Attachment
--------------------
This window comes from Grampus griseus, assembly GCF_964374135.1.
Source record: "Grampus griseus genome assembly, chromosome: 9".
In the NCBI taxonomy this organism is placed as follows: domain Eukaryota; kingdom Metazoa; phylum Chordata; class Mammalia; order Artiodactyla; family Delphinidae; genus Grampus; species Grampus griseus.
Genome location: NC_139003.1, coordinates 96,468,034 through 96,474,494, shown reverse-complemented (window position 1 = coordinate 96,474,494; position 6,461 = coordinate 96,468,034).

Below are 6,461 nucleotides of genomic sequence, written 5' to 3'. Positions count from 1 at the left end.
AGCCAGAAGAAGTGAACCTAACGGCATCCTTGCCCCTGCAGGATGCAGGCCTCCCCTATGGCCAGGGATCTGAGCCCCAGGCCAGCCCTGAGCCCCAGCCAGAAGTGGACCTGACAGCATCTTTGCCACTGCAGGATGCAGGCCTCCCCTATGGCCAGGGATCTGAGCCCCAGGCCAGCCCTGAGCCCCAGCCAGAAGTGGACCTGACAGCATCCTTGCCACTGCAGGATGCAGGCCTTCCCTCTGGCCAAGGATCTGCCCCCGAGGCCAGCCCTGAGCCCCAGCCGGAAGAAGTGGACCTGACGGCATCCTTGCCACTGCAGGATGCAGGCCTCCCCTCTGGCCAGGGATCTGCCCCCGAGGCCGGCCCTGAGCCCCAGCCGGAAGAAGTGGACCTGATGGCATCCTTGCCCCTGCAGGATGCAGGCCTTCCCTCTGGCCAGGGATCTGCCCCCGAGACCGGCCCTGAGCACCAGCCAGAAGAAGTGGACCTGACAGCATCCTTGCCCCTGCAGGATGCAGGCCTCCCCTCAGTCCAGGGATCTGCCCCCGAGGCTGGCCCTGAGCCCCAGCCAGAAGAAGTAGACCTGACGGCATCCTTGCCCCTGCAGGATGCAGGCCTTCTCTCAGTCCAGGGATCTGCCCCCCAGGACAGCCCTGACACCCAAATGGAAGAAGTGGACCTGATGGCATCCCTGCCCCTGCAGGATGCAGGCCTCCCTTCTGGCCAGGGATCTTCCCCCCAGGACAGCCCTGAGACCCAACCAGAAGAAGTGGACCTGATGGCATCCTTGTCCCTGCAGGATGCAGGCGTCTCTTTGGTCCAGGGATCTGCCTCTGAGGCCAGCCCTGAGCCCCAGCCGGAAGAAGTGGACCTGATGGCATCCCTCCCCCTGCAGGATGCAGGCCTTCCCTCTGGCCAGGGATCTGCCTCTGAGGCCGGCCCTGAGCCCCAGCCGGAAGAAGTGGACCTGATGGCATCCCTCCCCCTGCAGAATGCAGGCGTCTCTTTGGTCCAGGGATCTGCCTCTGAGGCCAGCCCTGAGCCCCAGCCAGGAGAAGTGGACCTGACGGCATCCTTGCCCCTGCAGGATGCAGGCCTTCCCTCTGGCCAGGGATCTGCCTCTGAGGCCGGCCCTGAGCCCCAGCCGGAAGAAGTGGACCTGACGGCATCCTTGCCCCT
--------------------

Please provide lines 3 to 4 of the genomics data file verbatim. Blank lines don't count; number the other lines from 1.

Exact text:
In the NCBI taxonomy this organism is placed as follows: domain Eukaryota; kingdom Metazoa; phylum Chordata; class Mammalia; order Artiodactyla; family Delphinidae; genus Grampus; species Grampus griseus.
Genome location: NC_139003.1, coordinates 96,468,034 through 96,474,494, shown reverse-complemented (window position 1 = coordinate 96,474,494; position 6,461 = coordinate 96,468,034).